Gold price drops as dollar edges higher; Fed meeting awaited
London (Sept 15) Gold prices slipped on Thursday after breaking a five-day losing streak in the previous session, as the dollar rose slightly and uncertain equity markets boosted the metal's safe-haven appeal ahead of the U.S. Federal Reserve meeting next week.
Asian stocks wavered as investors grappled with the seemingly diminishing ability of major central banks to stimulate growth, while a tumble in crude oil prices added to the risk-aversion mood. "While the market is predicting relatively low probability for September hike, they now seem to be more convinced that a December hike is highly probable," said NAB analyst Vyanne Lai.
"The market has been characterised by high volatility than few weeks before... The general trend will be a downward one," said Lai, adding that prices would be below $1,300 by the end of this year and reach $1,100 by the end of next year.
Spot gold had slipped 0.3 percent to $1,318.96 an ounce by 0730 GMT, and U.S. gold futures were down 0.3 percent at $1,322.60 an ounce.
The dollar index , which measures the greenback against a basket of six major currencies, was up 0.2 percent at 95.521.
While U.S. interest rate futures indicate that expectations of an actual rate increase next week remain low, the dollar could get a lift from anything in the Fed's statement that hints at a hike this year.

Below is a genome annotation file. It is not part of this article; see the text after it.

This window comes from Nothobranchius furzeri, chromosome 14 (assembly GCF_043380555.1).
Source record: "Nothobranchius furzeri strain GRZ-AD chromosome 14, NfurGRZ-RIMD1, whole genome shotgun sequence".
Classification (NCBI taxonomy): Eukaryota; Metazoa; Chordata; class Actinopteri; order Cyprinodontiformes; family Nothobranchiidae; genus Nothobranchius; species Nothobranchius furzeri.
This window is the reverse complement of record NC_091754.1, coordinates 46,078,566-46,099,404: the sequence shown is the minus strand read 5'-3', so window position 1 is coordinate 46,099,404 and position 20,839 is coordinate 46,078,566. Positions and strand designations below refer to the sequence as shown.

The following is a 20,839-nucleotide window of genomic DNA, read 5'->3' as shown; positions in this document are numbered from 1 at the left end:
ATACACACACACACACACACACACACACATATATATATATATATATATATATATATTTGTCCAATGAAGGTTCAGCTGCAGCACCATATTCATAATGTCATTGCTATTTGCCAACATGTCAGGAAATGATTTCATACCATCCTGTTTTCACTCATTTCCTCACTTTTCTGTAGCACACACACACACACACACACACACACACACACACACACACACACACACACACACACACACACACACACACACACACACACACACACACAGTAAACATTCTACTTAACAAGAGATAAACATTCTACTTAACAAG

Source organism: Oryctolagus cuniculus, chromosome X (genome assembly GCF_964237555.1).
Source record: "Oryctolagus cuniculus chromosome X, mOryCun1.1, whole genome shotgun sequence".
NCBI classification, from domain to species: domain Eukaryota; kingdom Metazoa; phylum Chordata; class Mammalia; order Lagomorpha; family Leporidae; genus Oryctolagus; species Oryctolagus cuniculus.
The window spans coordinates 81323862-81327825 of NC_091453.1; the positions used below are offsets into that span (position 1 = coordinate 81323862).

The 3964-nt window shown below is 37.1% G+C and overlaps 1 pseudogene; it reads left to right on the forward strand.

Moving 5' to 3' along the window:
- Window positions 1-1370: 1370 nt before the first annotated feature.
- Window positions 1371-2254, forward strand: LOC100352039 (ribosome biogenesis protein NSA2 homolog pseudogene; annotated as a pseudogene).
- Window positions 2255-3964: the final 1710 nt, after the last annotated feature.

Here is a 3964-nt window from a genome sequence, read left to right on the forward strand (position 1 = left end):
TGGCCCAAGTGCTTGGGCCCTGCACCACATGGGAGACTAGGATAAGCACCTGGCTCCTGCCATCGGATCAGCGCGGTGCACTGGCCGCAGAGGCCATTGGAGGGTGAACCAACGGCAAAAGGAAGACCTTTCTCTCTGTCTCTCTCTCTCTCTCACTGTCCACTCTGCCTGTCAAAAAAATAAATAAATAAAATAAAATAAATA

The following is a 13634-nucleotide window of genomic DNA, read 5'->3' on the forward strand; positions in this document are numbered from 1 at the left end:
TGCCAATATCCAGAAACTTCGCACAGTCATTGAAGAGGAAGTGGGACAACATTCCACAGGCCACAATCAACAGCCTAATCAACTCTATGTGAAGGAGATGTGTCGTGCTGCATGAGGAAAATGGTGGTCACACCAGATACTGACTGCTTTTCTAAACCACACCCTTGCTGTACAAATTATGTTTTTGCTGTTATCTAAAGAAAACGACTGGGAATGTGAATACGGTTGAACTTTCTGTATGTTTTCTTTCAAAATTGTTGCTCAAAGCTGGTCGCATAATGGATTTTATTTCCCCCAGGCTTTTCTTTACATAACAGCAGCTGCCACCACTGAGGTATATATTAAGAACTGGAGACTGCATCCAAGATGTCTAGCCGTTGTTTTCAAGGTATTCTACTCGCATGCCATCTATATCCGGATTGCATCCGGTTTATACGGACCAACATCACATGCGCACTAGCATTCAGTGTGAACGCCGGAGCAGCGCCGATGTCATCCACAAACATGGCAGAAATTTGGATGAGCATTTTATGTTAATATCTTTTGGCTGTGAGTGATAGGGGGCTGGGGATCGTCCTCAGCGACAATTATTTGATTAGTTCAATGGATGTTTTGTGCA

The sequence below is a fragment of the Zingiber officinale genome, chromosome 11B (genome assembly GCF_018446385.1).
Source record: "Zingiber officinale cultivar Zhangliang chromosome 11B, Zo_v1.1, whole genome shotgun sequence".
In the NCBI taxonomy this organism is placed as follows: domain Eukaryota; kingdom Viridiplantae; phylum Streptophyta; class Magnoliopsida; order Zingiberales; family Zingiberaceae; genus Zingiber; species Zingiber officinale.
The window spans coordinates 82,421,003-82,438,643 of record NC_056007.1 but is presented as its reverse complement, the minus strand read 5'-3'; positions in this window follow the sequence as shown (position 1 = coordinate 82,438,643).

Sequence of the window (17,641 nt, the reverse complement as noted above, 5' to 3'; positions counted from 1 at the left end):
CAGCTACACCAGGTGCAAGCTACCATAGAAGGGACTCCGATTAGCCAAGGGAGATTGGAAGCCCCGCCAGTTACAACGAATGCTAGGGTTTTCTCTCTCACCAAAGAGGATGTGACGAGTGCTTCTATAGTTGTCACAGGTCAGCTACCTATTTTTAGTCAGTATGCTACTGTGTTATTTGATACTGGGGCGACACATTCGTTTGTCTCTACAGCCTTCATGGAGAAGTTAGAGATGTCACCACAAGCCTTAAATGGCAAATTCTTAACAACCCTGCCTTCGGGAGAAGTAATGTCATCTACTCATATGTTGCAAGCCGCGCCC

Gold is highly sensitive to rising rates, which lift the opportunity cost of holding non-yielding assets such as bullion, while boosting the dollar, in which it is priced.
"The gold market is on the defensive. It has remained under pressure despite the clear and marked reduction in market expectations of a U.S. rate hike later this month," said HSBC analyst James Steel.
"The U.S. yield curve traded to its steepest in two months. The drop in yields should have supported gold more than it did, as arguably the dip in the dollar should have. This implies there is more to gold's sluggishness."
Spot gold looks neutral in a range of $1,319-$1,330 per ounce, and an escape could point a direction, according to Reuters technical analyst Wang Tao. With China's financial markets closed from Thursday through Sunday for the Mid-Autumn Festival, the gold market is expected to be quiet. The Bank of England will be a focus on Thursday. The central bank is seen standing pat after easing policy last month, amid signs it overestimated the initial shock to Britain's economy from June's Brexit vote. Spot silver fell 0.3 percent to $18.88 an ounce. Platinum was unchanged at $1,033 an ounce, while palladium fell 0.3 percent to $652.10.